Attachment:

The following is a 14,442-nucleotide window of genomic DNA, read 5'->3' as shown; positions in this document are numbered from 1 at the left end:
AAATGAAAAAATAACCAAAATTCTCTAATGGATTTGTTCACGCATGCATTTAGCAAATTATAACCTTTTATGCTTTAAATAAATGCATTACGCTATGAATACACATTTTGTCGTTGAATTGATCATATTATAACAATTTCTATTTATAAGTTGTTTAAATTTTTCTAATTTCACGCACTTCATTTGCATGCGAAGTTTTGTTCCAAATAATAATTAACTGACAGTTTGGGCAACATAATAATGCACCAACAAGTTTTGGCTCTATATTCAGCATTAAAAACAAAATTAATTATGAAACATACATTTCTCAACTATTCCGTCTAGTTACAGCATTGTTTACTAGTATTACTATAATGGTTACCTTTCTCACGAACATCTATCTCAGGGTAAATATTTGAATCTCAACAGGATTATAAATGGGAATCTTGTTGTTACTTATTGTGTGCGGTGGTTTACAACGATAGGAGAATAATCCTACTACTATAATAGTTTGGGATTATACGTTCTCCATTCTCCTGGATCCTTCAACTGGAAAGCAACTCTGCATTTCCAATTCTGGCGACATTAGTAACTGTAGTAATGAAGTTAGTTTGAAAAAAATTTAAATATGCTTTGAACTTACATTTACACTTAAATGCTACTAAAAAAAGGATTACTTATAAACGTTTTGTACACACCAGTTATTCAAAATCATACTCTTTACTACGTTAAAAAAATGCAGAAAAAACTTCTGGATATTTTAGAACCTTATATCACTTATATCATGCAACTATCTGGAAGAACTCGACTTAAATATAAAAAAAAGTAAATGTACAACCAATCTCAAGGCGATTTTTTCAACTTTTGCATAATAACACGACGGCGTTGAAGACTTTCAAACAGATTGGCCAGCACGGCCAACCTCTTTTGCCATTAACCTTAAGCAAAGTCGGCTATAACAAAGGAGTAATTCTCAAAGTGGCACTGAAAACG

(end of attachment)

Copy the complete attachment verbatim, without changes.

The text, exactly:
The following is a 14,442-nucleotide window of genomic DNA, read 5'->3' as shown; positions in this document are numbered from 1 at the left end:
AAATGAAAAAATAACCAAAATTCTCTAATGGATTTGTTCACGCATGCATTTAGCAAATTATAACCTTTTATGCTTTAAATAAATGCATTACGCTATGAATACACATTTTGTCGTTGAATTGATCATATTATAACAATTTCTATTTATAAGTTGTTTAAATTTTTCTAATTTCACGCACTTCATTTGCATGCGAAGTTTTGTTCCAAATAATAATTAACTGACAGTTTGGGCAACATAATAATGCACCAACAAGTTTTGGCTCTATATTCAGCATTAAAAACAAAATTAATTATGAAACATACATTTCTCAACTATTCCGTCTAGTTACAGCATTGTTTACTAGTATTACTATAATGGTTACCTTTCTCACGAACATCTATCTCAGGGTAAATATTTGAATCTCAACAGGATTATAAATGGGAATCTTGTTGTTACTTATTGTGTGCGGTGGTTTACAACGATAGGAGAATAATCCTACTACTATAATAGTTTGGGATTATACGTTCTCCATTCTCCTGGATCCTTCAACTGGAAAGCAACTCTGCATTTCCAATTCTGGCGACATTAGTAACTGTAGTAATGAAGTTAGTTTGAAAAAAATTTAAATATGCTTTGAACTTACATTTACACTTAAATGCTACTAAAAAAAGGATTACTTATAAACGTTTTGTACACACCAGTTATTCAAAATCATACTCTTTACTACGTTAAAAAAATGCAGAAAAAACTTCTGGATATTTTAGAACCTTATATCACTTATATCATGCAACTATCTGGAAGAACTCGACTTAAATATAAAAAAAAGTAAATGTACAACCAATCTCAAGGCGATTTTTTCAACTTTTGCATAATAACACGACGGCGTTGAAGACTTTCAAACAGATTGGCCAGCACGGCCAACCTCTTTTGCCATTAACCTTAAGCAAAGTCGGCTATAACAAAGGAGTAATTCTCAAAGTGGCACTGAAAACG